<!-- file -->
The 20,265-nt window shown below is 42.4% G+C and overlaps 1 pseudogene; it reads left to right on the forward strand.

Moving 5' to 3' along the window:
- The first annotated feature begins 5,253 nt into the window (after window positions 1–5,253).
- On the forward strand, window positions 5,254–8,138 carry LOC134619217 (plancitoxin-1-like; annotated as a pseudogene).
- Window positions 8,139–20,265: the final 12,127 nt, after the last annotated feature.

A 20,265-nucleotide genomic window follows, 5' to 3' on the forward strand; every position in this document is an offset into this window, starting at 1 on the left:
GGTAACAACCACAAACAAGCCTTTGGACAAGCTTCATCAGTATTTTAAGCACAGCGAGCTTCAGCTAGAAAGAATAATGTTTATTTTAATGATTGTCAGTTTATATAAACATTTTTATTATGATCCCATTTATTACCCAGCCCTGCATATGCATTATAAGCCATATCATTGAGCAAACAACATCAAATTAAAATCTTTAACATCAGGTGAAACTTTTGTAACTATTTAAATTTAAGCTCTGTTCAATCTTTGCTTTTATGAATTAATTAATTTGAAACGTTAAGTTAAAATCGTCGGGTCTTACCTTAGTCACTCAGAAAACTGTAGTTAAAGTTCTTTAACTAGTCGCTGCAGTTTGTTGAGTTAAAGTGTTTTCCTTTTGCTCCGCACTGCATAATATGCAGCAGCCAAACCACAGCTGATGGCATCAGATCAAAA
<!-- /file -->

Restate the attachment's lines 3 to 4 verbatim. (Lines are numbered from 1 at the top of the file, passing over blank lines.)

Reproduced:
- The first annotated feature begins 5,253 nt into the window (after window positions 1–5,253).
- On the forward strand, window positions 5,254–8,138 carry LOC134619217 (plancitoxin-1-like; annotated as a pseudogene).